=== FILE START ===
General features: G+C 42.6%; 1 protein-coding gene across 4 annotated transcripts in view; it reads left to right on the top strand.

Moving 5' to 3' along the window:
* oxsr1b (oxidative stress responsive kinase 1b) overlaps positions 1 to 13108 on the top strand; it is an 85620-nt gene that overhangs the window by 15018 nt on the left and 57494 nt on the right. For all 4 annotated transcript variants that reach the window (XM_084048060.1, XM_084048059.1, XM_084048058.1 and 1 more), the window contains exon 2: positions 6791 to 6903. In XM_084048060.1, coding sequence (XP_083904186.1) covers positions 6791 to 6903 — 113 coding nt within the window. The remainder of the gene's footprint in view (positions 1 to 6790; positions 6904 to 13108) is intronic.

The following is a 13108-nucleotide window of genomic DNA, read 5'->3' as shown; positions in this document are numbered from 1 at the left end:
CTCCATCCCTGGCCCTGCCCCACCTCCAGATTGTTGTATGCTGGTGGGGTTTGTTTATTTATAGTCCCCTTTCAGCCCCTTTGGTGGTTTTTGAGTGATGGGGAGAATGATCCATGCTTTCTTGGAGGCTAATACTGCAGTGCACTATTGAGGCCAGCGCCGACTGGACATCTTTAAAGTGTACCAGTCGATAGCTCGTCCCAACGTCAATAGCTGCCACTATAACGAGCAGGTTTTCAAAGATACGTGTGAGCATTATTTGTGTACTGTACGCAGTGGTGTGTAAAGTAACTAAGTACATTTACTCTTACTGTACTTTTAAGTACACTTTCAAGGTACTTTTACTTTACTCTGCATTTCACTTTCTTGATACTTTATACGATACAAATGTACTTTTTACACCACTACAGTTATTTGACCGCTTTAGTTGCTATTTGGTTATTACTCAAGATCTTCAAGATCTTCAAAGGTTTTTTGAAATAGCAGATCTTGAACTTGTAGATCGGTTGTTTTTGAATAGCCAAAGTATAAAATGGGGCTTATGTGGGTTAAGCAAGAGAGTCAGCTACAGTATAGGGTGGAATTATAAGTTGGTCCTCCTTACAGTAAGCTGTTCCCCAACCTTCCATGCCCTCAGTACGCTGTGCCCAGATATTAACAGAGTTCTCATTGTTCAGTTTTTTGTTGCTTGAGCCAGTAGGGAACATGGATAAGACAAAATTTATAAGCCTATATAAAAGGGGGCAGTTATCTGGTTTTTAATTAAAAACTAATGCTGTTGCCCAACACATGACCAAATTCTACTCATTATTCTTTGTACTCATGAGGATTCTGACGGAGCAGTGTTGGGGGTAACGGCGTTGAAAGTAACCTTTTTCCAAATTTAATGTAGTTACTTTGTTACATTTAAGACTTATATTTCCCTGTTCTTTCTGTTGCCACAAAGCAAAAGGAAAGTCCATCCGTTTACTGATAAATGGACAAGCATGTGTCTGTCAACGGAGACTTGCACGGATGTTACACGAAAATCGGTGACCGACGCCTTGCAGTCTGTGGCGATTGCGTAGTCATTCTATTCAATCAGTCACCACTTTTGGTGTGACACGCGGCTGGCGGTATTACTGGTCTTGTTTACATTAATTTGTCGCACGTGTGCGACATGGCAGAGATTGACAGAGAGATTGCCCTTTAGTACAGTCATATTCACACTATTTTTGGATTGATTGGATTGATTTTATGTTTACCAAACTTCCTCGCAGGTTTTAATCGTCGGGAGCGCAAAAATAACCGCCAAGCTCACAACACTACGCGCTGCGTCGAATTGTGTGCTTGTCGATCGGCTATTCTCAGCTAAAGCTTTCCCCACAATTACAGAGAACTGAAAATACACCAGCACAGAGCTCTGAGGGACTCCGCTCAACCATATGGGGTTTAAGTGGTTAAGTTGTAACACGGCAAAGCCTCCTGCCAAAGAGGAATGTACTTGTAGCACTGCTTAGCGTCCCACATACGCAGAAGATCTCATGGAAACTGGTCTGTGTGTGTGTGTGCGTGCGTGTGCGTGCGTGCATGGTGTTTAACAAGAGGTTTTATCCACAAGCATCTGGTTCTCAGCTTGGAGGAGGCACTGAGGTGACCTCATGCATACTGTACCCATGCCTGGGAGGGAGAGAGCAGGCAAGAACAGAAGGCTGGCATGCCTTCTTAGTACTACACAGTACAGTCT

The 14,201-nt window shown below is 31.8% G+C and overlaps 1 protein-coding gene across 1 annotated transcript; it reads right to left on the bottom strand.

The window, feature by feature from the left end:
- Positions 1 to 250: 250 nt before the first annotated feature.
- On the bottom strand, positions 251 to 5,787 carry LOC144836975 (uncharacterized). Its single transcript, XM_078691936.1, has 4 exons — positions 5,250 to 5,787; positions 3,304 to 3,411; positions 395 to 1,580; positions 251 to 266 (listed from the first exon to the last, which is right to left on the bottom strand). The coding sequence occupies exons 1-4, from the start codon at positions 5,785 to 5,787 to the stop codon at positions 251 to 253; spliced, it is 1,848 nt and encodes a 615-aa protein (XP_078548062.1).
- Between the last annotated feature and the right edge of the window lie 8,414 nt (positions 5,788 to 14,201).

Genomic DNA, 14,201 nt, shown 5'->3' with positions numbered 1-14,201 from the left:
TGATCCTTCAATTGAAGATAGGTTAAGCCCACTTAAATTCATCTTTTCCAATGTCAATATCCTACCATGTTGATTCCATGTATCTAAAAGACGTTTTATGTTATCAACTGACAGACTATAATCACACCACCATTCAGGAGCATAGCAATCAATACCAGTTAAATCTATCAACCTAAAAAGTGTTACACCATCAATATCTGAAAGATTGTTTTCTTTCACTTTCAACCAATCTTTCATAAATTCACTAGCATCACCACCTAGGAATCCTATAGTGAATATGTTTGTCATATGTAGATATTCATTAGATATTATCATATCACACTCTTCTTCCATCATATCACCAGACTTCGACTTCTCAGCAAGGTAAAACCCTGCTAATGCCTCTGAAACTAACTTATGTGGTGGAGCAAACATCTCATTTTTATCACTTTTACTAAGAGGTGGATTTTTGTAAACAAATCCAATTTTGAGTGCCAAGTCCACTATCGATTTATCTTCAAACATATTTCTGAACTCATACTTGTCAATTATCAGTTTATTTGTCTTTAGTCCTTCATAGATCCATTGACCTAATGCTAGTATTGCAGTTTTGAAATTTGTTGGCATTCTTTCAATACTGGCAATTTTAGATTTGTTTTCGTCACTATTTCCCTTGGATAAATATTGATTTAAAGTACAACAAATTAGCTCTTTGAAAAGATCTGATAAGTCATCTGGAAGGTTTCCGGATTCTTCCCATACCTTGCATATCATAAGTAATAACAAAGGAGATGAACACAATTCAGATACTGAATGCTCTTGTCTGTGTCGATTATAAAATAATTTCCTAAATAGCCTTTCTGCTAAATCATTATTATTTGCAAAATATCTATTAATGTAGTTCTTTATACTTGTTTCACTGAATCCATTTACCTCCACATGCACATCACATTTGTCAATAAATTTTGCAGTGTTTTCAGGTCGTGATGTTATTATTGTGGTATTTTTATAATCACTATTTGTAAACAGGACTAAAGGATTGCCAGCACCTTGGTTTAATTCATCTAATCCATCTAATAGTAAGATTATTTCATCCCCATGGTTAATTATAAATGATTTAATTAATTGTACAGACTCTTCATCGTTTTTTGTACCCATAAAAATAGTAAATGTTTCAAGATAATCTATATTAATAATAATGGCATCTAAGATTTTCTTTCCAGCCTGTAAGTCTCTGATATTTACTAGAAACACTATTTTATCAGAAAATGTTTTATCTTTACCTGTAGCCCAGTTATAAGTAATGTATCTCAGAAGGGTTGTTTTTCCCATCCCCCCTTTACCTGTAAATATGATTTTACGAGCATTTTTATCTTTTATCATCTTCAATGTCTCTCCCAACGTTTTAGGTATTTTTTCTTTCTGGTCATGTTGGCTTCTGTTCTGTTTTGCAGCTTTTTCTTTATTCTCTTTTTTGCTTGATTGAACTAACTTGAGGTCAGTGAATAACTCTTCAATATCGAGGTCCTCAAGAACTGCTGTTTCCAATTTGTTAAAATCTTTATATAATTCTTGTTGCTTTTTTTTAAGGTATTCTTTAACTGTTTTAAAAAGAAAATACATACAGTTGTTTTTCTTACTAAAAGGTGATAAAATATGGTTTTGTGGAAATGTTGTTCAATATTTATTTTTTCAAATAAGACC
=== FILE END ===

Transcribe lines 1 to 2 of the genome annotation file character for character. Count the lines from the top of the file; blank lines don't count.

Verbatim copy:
General features: G+C 42.6%; 1 protein-coding gene across 4 annotated transcripts in view; it reads left to right on the top strand.

Moving 5' to 3' along the window: